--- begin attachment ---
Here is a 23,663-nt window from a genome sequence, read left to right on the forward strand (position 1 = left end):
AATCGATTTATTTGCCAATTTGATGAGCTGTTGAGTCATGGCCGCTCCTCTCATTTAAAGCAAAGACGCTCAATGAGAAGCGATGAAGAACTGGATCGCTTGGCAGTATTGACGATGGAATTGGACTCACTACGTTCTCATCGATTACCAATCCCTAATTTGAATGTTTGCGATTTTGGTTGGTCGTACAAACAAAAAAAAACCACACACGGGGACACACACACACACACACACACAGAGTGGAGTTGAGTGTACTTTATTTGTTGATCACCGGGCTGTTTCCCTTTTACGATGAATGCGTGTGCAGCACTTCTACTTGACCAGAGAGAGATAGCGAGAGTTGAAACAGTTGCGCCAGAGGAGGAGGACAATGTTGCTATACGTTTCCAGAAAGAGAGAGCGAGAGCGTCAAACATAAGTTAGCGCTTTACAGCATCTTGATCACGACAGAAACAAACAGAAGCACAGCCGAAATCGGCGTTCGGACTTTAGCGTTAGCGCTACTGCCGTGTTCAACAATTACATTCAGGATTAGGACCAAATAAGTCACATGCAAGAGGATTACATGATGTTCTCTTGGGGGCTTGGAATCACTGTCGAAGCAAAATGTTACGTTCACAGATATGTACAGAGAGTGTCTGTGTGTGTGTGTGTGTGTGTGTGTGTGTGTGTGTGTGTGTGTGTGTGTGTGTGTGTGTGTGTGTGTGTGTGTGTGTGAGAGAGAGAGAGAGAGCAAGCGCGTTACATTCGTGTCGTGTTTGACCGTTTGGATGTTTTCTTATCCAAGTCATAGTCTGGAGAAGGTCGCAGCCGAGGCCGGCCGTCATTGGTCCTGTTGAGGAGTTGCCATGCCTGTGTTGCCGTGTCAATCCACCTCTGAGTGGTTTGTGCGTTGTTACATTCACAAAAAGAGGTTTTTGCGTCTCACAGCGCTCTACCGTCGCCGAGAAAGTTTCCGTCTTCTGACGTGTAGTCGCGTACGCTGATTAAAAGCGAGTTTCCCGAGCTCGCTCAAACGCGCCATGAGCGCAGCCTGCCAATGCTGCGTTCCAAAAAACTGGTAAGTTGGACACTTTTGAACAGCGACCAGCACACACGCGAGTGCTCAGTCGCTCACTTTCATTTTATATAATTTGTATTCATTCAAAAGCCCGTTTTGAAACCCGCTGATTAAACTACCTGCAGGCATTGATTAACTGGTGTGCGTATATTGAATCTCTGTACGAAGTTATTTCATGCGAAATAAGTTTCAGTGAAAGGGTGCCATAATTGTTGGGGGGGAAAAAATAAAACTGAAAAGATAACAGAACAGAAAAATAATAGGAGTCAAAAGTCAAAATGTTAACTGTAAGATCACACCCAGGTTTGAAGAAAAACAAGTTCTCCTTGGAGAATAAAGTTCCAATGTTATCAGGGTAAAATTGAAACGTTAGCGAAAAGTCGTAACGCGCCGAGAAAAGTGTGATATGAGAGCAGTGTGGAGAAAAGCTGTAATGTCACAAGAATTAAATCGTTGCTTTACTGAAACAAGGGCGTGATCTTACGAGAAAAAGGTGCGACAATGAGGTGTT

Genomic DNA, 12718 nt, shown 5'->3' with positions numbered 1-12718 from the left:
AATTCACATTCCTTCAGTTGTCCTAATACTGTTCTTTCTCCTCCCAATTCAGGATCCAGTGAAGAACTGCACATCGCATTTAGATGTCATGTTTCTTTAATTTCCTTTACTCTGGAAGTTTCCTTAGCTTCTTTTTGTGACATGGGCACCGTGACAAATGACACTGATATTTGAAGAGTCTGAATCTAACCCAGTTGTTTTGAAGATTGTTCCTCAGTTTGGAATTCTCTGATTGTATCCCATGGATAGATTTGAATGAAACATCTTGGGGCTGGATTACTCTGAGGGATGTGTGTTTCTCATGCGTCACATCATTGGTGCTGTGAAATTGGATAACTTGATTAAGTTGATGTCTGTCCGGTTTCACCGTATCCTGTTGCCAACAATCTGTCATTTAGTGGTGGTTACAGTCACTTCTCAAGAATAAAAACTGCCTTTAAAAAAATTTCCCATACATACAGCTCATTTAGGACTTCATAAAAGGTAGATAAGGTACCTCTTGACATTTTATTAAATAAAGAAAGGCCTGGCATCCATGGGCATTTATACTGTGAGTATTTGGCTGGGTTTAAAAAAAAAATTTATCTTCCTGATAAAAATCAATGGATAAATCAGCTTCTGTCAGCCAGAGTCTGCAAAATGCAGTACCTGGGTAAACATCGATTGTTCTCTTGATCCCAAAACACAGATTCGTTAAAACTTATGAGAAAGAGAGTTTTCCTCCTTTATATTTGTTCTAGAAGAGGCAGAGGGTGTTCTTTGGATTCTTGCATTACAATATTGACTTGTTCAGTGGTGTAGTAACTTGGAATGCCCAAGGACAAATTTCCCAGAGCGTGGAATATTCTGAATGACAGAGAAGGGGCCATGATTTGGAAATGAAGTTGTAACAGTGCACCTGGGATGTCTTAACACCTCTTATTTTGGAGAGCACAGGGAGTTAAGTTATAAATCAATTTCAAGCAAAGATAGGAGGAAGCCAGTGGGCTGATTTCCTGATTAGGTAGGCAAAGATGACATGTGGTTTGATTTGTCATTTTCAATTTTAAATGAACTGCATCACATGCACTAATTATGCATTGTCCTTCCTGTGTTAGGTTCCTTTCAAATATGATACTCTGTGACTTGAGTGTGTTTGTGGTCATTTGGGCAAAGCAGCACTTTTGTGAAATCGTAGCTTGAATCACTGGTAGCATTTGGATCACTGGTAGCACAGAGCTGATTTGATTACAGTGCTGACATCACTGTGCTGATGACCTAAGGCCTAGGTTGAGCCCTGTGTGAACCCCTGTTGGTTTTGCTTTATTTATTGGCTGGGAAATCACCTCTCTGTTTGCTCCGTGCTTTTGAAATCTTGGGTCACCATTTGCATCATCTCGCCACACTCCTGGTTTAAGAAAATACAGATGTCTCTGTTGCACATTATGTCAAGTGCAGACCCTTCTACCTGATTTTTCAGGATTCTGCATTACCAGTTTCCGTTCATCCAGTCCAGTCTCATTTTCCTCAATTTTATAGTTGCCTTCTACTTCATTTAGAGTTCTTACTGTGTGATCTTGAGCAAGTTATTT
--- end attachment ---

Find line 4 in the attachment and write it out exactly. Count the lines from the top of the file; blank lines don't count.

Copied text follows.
AATTCACATTCCTTCAGTTGTCCTAATACTGTTCTTTCTCCTCCCAATTCAGGATCCAGTGAAGAACTGCACATCGCATTTAGATGTCATGTTTCTTTAATTTCCTTTACTCTGGAAGTTTCCTTAGCTTCTTTTTGTGACATGGGCACCGTGACAAATGACACTGATATTTGAAGAGTCTGAATCTAACCCAGTTGTTTTGAAGATTGTTCCTCAGTTTGGAATTCTCTGATTGTATCCCATGGATAGATTTGAATGAAACATCTTGGGGCTGGATTACTCTGAGGGATGTGTGTTTCTCATGCGTCACATCATTGGTGCTGTGAAATTGGATAACTTGATTAAGTTGATGTCTGTCCGGTTTCACCGTATCCTGTTGCCAACAATCTGTCATTTAGTGGTGGTTACAGTCACTTCTCAAGAATAAAAACTGCCTTTAAAAAAATTTCCCATACATACAGCTCATTTAGGACTTCATAAAAGGTAGATAAGGTACCTCTTGACATTTTATTAAATAAAGAAAGGCCTGGCATCCATGGGCATTTATACTGTGAGTATTTGGCTGGGTTTAAAAAAAAAATTTATCTTCCTGATAAAAATCAATGGATAAATCAGCTTCTGTCAGCCAGAGTCTGCAAAATGCAGTACCTGGGTAAACATCGATTGTTCTCTTGATCCCAAAACACAGATTCGTTAAAACTTATGAGAAAGAGAGTTTTCCTCCTTTATATTTGTTCTAGAAGAGGCAGAGGGTGTTCTTTGGATTCTTGCATTACAATATTGACTTGTTCAGTGGTGTAGTAACTTGGAATGCCCAAGGACAAATTTCCCAGAGCGTGGAATATTCTGAATGACAGAGAAGGGGCCATGATTTGGAAATGAAGTTGTAACAGTGCACCTGGGATGTCTTAACACCTCTTATTTTGGAGAGCACAGGGAGTTAAGTTATAAATCAATTTCAAGCAAAGATAGGAGGAAGCCAGTGGGCTGATTTCCTGATTAGGTAGGCAAAGATGACATGTGGTTTGATTTGTCATTTTCAATTTTAAATGAACTGCATCACATGCACTAATTATGCATTGTCCTTCCTGTGTTAGGTTCCTTTCAAATATGATACTCTGTGACTTGAGTGTGTTTGTGGTCATTTGGGCAAAGCAGCACTTTTGTGAAATCGTAGCTTGAATCACTGGTAGCATTTGGATCACTGGTAGCACAGAGCTGATTTGATTACAGTGCTGACATCACTGTGCTGATGACCTAAGGCCTAGGTTGAGCCCTGTGTGAACCCCTGTTGGTTTTGCTTTATTTATTGGCTGGGAAATCACCTCTCTGTTTGCTCCGTGCTTTTGAAATCTTGGGTCACCATTTGCATCATCTCGCCACACTCCTGGTTTAAGAAAATACAGATGTCTCTGTTGCACATTATGTCAAGTGCAGACCCTTCTACCTGATTTTTCAGGATTCTGCATTACCAGTTTCCGTTCATCCAGTCCAGTCTCATTTTCCTCAATTTTATAGTTGCCTTCTACTTCATTTAGAGTTCTTACTGTGTGATCTTGAGCAAGTTATTT